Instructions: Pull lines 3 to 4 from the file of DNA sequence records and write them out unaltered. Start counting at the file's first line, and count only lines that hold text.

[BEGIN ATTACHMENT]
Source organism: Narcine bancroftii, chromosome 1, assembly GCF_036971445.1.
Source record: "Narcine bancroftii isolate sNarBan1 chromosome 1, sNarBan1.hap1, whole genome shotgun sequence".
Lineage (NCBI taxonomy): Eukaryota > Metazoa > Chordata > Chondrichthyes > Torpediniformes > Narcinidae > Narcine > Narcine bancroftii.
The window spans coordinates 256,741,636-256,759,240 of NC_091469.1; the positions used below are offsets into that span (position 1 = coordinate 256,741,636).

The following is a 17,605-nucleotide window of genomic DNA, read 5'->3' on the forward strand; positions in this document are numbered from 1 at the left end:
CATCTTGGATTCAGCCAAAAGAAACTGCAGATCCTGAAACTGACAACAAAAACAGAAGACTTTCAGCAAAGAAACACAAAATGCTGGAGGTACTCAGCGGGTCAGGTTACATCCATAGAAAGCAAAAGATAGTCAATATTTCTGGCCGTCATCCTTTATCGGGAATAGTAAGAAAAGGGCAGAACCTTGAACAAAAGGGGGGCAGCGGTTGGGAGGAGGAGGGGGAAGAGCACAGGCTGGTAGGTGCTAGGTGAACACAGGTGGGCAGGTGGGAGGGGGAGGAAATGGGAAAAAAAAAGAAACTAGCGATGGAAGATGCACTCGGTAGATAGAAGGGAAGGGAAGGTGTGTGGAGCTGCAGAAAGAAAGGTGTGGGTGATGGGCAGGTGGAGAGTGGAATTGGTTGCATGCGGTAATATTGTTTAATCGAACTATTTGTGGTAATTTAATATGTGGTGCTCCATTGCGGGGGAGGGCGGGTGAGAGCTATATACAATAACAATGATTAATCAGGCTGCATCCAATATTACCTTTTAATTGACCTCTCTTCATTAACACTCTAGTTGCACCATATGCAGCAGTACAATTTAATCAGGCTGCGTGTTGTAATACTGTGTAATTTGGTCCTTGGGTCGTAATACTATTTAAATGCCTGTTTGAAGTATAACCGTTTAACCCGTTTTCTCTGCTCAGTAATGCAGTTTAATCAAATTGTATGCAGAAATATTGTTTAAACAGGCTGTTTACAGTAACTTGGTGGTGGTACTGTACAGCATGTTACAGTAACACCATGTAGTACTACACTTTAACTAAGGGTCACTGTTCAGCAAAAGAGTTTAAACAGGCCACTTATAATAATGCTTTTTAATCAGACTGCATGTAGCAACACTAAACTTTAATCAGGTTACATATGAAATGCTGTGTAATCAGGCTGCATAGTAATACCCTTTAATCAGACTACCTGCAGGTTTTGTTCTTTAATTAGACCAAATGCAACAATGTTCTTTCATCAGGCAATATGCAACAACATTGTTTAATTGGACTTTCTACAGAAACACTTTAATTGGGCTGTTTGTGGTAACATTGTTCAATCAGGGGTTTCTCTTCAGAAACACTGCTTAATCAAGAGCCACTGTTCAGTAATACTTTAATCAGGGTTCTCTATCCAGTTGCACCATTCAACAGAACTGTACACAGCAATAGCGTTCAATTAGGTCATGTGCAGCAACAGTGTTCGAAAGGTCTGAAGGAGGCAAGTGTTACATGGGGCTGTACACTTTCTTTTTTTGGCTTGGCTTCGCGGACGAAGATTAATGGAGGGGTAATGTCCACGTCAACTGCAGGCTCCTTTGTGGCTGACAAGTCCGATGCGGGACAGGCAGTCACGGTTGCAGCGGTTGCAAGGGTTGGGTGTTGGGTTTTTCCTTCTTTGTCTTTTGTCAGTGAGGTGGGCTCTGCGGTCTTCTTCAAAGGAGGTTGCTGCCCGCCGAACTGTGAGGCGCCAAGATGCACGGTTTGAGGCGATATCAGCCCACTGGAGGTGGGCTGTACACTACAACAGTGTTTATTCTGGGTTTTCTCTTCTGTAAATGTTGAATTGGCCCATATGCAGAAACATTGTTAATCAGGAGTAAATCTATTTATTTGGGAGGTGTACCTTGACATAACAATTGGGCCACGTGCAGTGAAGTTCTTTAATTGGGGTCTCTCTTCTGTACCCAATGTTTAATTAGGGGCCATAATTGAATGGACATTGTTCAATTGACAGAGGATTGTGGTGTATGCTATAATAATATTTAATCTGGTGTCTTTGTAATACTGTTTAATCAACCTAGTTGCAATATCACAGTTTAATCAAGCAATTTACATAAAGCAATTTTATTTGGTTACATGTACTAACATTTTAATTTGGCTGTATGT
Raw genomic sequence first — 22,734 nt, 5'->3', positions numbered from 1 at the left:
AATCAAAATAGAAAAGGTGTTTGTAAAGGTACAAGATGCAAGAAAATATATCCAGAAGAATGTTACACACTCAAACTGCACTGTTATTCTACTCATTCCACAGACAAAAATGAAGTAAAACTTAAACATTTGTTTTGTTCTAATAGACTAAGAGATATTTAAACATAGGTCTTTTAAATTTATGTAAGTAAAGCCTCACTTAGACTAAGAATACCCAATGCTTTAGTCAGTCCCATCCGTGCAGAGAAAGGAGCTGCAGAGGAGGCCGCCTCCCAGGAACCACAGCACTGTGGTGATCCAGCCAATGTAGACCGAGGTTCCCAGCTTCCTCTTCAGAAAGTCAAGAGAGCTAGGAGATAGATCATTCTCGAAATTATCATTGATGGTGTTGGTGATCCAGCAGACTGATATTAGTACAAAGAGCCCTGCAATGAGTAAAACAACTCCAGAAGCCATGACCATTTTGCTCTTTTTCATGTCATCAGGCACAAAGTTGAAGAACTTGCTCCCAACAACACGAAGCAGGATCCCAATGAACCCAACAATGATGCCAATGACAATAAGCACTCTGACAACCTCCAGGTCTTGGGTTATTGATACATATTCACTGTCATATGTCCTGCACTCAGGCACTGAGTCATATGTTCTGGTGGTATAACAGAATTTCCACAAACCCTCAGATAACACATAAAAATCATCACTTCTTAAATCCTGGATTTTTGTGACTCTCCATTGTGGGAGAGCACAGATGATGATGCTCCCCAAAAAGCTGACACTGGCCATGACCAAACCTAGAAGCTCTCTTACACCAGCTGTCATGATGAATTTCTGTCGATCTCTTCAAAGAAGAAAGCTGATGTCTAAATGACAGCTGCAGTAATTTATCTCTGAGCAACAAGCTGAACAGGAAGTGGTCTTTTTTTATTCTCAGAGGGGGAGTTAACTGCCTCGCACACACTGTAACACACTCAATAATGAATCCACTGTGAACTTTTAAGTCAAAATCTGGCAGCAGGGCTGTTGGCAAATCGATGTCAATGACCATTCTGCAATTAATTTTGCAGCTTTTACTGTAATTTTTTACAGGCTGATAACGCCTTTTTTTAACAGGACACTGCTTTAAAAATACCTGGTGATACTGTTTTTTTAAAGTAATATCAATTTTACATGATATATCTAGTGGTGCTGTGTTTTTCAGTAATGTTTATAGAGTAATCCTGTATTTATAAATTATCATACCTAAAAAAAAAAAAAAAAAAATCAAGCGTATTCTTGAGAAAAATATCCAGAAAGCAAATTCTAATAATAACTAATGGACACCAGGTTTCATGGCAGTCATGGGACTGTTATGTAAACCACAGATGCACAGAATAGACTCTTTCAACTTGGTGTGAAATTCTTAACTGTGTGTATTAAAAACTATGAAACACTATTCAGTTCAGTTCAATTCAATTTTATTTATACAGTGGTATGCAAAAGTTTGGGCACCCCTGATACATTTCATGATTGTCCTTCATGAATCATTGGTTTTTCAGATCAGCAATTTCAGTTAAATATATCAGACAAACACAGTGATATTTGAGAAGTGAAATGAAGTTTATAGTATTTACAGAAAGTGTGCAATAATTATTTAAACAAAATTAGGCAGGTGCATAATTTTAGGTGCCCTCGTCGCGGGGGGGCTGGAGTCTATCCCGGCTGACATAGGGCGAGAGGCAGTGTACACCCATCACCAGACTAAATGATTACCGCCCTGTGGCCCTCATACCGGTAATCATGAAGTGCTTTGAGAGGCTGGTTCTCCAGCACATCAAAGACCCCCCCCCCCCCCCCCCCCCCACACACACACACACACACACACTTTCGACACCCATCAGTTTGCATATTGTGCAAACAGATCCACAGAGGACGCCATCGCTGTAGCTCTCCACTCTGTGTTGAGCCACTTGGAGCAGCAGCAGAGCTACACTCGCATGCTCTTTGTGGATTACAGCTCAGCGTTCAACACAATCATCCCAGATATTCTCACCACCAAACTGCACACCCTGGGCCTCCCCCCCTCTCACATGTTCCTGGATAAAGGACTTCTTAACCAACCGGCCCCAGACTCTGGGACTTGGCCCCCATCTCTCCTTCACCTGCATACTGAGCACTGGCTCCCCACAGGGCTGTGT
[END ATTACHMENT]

Lineage (NCBI taxonomy): Eukaryota > Metazoa > Chordata > Chondrichthyes > Torpediniformes > Narcinidae > Narcine > Narcine bancroftii.
The window spans coordinates 256,741,636-256,759,240 of NC_091469.1; the positions used below are offsets into that span (position 1 = coordinate 256,741,636).